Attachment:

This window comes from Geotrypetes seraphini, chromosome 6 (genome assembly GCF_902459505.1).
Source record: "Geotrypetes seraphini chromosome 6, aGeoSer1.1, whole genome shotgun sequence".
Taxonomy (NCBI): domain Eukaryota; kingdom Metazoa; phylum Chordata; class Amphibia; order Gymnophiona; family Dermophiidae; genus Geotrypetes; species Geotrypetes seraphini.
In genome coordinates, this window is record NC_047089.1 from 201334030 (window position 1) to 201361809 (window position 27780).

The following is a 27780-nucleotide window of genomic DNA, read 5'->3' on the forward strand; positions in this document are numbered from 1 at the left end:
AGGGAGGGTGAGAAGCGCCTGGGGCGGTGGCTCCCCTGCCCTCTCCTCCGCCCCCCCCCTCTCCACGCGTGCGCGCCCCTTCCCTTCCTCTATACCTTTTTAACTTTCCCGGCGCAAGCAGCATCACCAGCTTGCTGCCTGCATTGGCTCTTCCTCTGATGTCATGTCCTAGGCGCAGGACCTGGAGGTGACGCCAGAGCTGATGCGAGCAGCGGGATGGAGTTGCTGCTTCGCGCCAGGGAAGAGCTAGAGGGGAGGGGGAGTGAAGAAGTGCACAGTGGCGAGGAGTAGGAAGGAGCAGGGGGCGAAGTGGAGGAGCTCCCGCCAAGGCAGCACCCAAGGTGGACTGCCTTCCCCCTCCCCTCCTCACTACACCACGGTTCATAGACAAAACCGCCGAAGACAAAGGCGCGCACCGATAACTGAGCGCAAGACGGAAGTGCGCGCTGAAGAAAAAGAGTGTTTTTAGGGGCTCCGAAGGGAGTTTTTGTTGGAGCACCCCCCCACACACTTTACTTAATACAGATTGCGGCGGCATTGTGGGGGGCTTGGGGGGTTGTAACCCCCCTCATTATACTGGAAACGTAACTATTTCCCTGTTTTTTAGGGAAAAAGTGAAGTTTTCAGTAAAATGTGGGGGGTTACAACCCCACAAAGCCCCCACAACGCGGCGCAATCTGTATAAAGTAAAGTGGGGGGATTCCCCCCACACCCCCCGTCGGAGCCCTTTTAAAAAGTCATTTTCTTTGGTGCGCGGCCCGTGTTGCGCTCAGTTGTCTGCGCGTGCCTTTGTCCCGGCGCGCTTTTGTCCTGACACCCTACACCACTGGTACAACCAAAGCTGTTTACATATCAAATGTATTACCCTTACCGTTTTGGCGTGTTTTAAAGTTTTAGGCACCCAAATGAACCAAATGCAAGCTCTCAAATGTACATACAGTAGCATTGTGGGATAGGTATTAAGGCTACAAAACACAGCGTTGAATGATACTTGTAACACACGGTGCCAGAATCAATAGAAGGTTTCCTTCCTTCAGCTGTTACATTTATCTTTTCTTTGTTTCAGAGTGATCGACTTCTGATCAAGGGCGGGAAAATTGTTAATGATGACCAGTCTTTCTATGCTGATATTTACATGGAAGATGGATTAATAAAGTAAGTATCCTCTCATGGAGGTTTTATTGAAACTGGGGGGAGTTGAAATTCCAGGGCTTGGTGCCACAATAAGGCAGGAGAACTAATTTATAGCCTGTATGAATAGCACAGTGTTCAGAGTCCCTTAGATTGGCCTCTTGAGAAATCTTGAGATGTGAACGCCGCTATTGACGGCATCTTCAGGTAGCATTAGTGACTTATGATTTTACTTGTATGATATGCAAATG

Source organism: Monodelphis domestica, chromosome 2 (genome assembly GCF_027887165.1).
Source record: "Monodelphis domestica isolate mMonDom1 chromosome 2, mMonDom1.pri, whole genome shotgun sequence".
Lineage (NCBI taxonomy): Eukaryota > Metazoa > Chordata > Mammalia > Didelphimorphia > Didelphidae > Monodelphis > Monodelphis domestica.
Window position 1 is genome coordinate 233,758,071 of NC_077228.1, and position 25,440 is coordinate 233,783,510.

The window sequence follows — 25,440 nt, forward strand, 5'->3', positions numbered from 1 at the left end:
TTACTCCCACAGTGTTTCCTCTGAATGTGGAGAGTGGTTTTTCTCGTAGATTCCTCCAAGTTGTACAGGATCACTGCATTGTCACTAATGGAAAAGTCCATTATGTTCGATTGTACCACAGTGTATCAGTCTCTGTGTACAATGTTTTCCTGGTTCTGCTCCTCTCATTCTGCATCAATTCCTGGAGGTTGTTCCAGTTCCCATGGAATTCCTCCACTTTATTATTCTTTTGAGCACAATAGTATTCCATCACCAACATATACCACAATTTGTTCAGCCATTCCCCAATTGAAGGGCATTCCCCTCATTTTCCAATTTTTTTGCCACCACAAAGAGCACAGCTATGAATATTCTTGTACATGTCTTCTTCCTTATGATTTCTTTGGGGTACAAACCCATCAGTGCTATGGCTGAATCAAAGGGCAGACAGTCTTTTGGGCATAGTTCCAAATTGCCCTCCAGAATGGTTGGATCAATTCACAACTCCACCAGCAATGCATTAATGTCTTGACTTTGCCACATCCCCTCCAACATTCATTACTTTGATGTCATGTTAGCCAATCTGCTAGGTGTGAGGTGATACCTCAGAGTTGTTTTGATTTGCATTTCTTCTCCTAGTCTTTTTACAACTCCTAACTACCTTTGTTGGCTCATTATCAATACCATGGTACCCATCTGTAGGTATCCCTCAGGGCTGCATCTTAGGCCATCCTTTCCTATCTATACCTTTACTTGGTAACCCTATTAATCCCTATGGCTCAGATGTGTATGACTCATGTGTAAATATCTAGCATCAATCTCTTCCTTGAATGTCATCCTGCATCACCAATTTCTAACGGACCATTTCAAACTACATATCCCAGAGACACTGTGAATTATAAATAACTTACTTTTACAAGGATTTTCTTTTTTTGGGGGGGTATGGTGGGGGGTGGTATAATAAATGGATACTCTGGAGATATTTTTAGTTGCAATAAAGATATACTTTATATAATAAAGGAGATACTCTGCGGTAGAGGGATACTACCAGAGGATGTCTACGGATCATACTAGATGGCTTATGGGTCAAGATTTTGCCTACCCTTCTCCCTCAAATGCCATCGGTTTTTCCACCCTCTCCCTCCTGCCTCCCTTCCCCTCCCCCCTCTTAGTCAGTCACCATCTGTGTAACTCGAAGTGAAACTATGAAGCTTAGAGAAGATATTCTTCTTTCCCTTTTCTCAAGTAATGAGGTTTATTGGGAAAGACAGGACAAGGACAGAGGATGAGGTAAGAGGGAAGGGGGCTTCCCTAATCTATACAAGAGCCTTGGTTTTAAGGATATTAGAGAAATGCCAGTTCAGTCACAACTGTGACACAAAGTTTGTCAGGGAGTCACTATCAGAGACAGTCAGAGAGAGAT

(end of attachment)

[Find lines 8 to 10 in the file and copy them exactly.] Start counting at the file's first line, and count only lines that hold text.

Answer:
Source record: "Monodelphis domestica isolate mMonDom1 chromosome 2, mMonDom1.pri, whole genome shotgun sequence".
Lineage (NCBI taxonomy): Eukaryota > Metazoa > Chordata > Mammalia > Didelphimorphia > Didelphidae > Monodelphis > Monodelphis domestica.
Window position 1 is genome coordinate 233,758,071 of NC_077228.1, and position 25,440 is coordinate 233,783,510.